Preferably each web 16, 18 is driven and fed in a manner that a web loop 230, 232 is formed. The purpose of these loops is to provide some slack or excess material in order to accommodate the stop-and-go cycle of the linked tracks. Suitable sensors 235 to 238 can be provided to keep the size of the loops within preset limits. To explain further, the bottom sensors 235, 237 would sense when their respective loop 230, 232 has reached its maximum downward extension. They will then send a control signal to the drive motor for their respective tractor roller 114 to stop further rotation of the roller. The bottom of the loop will then move upwardly until it is sensed by the sensor at 236 or 238. The upper sensor will then send a further control signal to the motor for the roller 114 to commence rotation thereof again. The sensors 235 to 238 can be light beam sensors of known construction. It will be understood that the circumferential speed of the roller 114 is generally kept close to the average speed of its respective linked track in order to keep the stopping and starting of the roller 114 to a minimum.
Each of the webs 16, 18 is heated by one or more heating elements 120, 122 which are suspended above or near the respective web (see FIG. 2). These heating elements may comprise known radiant type heaters. As illustrated, the two heating elements 120 may be located close to the web 18 and close to the point where the web 18 is laid onto the moving track. The heating elements 122 are disposed close to the web 16 at a location where the web is laid over the dropped tablets and the bottom web 18. The web 16 should be applied to the bottom web at a point close to or at the nip 22 where the track 28 moves down to meet the main linked track. If desired, it can be applied to the block 30 located at 252 just before the block is rotated into engagement with the main linked track. In a known manner, the heaters heat the respective gelatin films on their obverse surfaces to a desired predetermined temperature, thus giving the films the desired elasticity for enrobing and sealing purposes.
After the two combined webs 16, 18 reach the end of the upper path 36 of the main linked track, the combined web passes between a pair of driven rolls 124 which can have a circumferential speed that is somewhat greater than the speed of the webs along the upper path 36. A standard electrical drive motor can be used to rotate the rolls 124. In this way, the combined web is stretched in the region between the linked track and the rolls 124. The stretching of the webs and the contact of the formed capsules with the rolls 124 help the enrobed capsules 12 to separate from the combined web. The enrobed capsules are guided by means of a suitable guide plate 126 into a suitable box or container 128. The completed capsules may then undergo further processing, if required, or they can be packaged for sale. For example, the capsules may be washed to remove the lubricant that was applied to the gelatin webs. They may also be dried and further special coatings may be applied, if required. The combined web 130 can be collected in a container 132, if desired. It is possible to reprocess the gelatin material of the combined web to make further liquid gelatin or it can be used for other known purposes.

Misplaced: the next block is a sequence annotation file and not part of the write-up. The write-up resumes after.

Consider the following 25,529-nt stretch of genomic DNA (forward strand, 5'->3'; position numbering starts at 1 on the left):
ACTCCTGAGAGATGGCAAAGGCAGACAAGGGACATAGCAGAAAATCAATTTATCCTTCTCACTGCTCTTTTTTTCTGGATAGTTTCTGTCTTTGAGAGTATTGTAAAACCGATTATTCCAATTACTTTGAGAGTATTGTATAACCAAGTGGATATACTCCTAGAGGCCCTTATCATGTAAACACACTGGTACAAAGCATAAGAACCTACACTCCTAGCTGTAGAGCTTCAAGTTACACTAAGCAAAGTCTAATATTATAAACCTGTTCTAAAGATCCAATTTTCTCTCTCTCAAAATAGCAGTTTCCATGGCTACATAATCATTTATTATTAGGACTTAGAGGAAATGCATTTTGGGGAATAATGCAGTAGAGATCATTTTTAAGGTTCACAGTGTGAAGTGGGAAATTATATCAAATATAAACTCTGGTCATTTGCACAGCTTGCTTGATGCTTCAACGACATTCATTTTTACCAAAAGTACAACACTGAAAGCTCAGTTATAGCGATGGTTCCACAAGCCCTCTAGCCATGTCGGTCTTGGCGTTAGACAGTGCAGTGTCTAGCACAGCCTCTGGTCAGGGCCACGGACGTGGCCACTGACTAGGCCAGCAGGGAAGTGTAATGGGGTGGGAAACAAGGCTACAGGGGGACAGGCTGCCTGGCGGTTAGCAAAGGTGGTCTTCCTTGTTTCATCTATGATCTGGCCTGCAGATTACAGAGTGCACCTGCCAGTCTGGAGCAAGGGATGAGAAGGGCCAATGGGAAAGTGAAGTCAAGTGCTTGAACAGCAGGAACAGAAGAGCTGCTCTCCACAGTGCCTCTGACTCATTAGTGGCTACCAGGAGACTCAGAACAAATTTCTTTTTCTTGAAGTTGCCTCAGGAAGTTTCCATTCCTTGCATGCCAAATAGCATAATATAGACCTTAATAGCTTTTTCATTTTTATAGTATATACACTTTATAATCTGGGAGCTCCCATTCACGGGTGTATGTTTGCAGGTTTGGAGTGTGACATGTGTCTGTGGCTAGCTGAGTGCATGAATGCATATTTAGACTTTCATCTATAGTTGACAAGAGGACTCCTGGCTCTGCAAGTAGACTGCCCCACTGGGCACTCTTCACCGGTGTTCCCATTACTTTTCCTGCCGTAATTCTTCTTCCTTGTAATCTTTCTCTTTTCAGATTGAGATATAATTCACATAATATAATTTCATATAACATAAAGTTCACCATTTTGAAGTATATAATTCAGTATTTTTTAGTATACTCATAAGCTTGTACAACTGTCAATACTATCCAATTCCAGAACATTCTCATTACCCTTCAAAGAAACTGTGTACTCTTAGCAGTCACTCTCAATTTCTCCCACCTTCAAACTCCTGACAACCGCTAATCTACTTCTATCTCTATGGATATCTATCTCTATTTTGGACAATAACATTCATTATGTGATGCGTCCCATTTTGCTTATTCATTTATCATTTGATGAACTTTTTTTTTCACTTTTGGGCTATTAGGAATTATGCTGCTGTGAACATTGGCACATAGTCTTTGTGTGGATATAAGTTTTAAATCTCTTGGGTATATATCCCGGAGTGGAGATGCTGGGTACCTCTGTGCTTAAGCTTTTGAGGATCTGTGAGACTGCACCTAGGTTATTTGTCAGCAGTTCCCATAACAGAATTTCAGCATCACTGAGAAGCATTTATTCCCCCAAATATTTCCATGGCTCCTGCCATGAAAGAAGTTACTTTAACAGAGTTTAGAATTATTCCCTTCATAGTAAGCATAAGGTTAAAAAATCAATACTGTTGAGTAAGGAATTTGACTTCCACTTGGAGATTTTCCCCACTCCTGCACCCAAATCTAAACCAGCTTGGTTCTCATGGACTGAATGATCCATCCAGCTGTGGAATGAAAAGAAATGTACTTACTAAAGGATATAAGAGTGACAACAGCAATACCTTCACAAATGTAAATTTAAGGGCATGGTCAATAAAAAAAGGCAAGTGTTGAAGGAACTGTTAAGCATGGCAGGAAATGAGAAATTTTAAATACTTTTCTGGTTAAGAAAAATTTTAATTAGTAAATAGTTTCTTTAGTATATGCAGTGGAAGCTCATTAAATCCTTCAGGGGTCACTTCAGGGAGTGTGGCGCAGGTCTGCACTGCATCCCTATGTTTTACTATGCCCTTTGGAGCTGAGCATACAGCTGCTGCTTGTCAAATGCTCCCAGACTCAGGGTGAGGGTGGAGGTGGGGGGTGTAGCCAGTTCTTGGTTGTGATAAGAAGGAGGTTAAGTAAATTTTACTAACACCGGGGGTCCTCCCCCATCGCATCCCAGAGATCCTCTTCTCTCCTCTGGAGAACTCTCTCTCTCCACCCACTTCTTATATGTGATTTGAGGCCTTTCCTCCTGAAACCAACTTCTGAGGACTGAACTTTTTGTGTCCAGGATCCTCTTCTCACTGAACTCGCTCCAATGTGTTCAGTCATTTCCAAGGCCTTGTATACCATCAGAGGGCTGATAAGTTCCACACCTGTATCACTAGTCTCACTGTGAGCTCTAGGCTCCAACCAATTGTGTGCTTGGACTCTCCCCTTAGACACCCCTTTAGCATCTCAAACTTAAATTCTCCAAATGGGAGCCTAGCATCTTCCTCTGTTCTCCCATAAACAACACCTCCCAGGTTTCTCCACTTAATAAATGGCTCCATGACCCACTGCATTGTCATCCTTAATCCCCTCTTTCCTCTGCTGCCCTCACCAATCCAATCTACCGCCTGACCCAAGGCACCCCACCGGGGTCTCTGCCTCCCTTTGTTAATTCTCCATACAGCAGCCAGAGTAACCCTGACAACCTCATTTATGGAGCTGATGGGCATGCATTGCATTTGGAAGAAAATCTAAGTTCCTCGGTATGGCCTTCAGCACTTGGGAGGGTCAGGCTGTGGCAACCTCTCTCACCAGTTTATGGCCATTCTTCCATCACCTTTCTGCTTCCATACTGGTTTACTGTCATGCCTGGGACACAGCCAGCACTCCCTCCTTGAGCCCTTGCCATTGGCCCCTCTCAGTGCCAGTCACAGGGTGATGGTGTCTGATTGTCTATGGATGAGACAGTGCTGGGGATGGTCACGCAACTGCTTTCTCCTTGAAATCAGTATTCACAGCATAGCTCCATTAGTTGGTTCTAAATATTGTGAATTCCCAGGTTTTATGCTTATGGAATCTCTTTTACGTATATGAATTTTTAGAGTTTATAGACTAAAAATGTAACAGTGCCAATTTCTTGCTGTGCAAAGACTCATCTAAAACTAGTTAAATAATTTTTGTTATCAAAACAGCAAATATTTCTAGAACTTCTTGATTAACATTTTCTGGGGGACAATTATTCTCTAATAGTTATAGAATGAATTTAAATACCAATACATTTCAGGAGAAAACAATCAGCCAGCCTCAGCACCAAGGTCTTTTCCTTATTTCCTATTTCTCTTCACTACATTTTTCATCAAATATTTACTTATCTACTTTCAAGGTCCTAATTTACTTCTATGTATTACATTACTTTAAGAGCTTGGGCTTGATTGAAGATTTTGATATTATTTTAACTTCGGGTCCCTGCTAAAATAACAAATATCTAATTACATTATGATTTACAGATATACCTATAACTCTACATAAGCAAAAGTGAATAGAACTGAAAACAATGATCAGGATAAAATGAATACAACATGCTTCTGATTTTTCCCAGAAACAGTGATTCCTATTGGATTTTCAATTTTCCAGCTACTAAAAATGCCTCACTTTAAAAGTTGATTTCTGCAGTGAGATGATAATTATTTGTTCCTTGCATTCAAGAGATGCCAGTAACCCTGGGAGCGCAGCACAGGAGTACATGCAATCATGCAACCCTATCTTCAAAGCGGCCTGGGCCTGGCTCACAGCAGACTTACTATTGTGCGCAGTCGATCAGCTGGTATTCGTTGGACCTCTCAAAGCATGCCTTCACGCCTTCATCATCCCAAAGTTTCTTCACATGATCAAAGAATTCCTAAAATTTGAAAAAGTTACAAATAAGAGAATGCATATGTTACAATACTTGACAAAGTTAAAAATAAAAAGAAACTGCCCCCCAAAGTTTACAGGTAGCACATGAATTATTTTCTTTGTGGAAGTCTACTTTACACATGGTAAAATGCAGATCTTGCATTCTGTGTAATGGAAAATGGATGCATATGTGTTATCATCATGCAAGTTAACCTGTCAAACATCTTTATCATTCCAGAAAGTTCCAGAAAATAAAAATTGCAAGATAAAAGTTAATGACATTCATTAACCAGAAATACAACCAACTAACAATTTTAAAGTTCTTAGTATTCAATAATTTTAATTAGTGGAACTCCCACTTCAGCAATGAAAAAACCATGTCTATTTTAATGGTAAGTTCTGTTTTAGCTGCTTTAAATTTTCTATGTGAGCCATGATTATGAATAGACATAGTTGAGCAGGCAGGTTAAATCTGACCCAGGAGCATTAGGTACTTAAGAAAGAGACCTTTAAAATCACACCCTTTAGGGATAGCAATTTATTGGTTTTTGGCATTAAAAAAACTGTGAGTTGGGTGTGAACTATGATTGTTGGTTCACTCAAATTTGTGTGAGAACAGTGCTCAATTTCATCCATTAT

Another embodiment of the invention is illustrated in FIGS. 7 to 9 of the drawings. This apparatus 140 is similar in its construction to the apparatus 10 except as described differently hereinafter. It will be noted that the same reference numbers have been used in FIG. 7 to identify various parts and components of this apparatus, which parts and components are the same or similar in their construction to the like numbered parts and components in the apparatus of FIGS. 1 and 2. The apparatus 140 for enrobing whole medicine tablets of predetermined size and shape with two gelatin webs 16 and 18 includes a linked track 24 of die blocks 26 with each block preferably having a number of recesses 32 formed therein. Instead of using a second linked track 28, the apparatus 140 has a cylindrical rotary die 142 having a cylindrical surface that at one point about the circumference of the die is adjacent to and in contact with the linked track 24. The rotary die is constructed in the manner shown in detail in FIGS. 8 and 9 and, in particular, it has a plurality of recesses 144, each of which is cooperative with one of the recesses 32 of similar size and shape in the linked track 24. Thus, at the one point where the rotary die meets the linked track, each recess 144 combines with a recess 32 to form an enclosed cavity capable of loosely holding one of the tablets or preforms that are dispensed from the bowl feeder 14. It will be understood that each dispensed tablet or preform moves with the first gelatin strip or web 18 to and past the point or nip located at 146. At this point, a portion of the second gelatin strip or web 16 is deformed and stretched in the adjacent recess 144 in the rotary die around the tablet into an enrobing engagement with the tablet.